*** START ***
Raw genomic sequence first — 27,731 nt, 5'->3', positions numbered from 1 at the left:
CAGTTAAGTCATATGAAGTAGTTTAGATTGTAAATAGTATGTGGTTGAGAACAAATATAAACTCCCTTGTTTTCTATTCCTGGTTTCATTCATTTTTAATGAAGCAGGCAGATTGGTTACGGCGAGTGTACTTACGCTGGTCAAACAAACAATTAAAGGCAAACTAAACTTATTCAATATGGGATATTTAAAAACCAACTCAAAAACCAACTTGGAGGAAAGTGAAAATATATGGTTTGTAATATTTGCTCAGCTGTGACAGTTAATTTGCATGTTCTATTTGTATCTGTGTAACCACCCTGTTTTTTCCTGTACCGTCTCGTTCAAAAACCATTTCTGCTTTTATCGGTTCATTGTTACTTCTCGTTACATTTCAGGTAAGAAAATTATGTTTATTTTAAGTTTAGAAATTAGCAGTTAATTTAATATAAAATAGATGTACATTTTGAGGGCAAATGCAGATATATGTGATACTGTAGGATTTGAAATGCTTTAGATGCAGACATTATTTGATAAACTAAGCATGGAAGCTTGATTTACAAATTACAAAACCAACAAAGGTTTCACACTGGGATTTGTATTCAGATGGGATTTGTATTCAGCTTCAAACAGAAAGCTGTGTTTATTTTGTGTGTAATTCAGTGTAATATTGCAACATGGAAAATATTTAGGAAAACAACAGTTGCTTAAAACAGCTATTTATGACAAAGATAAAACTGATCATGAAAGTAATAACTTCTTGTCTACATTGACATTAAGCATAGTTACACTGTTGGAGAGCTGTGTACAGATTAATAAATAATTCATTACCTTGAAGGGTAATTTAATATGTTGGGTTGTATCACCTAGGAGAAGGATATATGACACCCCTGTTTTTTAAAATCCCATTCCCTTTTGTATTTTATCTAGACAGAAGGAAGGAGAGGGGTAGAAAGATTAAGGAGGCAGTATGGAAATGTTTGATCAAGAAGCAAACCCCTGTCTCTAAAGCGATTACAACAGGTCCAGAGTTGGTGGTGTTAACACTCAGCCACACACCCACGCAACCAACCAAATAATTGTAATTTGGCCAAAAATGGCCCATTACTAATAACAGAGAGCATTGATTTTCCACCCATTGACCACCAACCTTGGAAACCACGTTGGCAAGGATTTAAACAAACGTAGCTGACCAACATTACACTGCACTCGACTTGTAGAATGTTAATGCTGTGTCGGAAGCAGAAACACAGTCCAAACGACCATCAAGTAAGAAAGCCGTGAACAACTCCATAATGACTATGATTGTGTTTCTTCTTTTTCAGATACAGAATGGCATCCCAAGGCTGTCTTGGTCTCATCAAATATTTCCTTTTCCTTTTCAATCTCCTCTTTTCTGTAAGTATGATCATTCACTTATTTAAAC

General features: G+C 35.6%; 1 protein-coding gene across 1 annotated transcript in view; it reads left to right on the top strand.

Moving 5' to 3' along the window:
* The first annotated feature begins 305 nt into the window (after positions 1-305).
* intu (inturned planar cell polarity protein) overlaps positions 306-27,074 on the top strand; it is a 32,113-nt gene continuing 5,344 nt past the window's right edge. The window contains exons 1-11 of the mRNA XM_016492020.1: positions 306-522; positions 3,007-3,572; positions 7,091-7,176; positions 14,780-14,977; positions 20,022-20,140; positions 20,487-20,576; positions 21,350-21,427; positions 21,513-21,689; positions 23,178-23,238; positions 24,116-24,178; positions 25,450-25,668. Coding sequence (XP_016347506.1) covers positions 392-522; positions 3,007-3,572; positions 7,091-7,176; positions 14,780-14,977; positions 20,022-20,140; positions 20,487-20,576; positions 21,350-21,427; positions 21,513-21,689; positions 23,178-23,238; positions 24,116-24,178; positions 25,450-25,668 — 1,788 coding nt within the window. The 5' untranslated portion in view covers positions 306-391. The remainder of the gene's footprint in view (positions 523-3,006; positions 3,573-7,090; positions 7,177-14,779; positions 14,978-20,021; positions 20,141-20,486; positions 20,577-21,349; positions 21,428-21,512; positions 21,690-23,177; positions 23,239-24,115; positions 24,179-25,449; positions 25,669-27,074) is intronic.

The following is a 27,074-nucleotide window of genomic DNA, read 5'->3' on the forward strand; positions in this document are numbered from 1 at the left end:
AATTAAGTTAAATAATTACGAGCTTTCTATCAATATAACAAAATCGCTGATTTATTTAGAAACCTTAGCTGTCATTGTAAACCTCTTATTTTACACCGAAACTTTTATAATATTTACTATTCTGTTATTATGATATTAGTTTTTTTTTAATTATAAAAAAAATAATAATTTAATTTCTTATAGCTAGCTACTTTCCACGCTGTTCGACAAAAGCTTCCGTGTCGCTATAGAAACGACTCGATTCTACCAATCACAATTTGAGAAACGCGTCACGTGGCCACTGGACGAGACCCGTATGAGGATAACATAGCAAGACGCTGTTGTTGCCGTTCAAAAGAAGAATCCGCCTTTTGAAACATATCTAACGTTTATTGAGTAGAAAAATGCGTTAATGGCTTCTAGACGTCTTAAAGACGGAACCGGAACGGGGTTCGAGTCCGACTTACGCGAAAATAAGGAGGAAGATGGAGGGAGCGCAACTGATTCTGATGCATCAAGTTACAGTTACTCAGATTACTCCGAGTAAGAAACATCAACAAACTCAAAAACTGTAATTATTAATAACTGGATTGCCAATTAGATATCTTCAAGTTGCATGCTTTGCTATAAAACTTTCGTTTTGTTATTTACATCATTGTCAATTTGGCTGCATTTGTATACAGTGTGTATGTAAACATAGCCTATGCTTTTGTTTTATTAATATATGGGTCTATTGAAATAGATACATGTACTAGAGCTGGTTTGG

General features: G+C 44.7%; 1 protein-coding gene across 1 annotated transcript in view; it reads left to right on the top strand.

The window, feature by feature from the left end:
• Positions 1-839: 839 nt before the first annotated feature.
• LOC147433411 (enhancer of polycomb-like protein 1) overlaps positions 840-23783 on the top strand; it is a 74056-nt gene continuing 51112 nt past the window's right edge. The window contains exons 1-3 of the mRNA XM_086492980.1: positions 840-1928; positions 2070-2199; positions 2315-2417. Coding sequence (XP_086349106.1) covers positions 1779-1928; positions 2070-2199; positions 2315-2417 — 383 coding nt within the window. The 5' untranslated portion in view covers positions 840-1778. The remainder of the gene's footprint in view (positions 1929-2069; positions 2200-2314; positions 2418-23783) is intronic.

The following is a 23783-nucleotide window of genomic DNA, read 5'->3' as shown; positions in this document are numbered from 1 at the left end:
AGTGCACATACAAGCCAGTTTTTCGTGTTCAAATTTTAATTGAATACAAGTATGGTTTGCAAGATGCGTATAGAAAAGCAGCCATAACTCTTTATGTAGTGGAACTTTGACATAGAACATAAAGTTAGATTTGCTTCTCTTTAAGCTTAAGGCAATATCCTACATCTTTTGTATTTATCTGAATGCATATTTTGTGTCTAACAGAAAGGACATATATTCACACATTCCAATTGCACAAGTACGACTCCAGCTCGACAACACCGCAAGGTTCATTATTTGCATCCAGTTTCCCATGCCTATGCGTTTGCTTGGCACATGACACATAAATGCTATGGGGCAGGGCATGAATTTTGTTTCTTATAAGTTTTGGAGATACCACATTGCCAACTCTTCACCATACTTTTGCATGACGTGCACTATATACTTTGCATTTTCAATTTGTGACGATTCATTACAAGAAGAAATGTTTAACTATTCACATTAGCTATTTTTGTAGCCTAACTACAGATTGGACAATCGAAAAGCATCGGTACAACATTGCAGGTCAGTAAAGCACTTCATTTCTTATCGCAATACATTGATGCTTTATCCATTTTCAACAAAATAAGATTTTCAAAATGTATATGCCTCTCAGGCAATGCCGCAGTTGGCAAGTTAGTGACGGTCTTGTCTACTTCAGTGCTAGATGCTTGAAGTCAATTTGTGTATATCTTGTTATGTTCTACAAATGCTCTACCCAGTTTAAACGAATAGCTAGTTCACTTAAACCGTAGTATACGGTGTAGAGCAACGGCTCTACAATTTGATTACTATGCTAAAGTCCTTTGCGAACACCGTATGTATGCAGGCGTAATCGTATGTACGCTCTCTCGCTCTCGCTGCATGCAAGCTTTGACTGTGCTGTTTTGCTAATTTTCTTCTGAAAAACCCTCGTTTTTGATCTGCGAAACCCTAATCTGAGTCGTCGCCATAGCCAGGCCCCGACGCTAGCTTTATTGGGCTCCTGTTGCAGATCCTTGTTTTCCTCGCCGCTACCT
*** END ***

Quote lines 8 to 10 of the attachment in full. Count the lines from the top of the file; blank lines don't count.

AATTAAGTTAAATAATTACGAGCTTTCTATCAATATAACAAAATCGCTGATTTATTTAGAAACCTTAGCTGTCATTGTAAACCTCTTATTTTACACCGAAACTTTTATAATATTTACTATTCTGTTATTATGATATTAGTTTTTTTTTAATTATAAAAAAAATAATAATTTAATTTCTTATAGCTAGCTACTTTCCACGCTGTTCGACAAAAGCTTCCGTGTCGCTATAGAAACGACTCGATTCTACCAATCACAATTTGAGAAACGCGTCACGTGGCCACTGGACGAGACCCGTATGAGGATAACATAGCAAGACGCTGTTGTTGCCGTTCAAAAGAAGAATCCGCCTTTTGAAACATATCTAACGTTTATTGAGTAGAAAAATGCGTTAATGGCTTCTAGACGTCTTAAAGACGGAACCGGAACGGGGTTCGAGTCCGACTTACGCGAAAATAAGGAGGAAGATGGAGGGAGCGCAACTGATTCTGATGCATCAAGTTACAGTTACTCAGATTACTCCGAGTAAGAAACATCAACAAACTCAAAAACTGTAATTATTAATAACTGGATTGCCAATTAGATATCTTCAAGTTGCATGCTTTGCTATAAAACTTTCGTTTTGTTATTTACATCATTGTCAATTTGGCTGCATTTGTATACAGTGTGTATGTAAACATAGCCTATGCTTTTGTTTTATTAATATATGGGTCTATTGAAATAGATACATGTACTAGAGCTGGTTTGG

General features: G+C 44.7%; 1 protein-coding gene across 1 annotated transcript in view; it reads left to right on the top strand.

The window, feature by feature from the left end: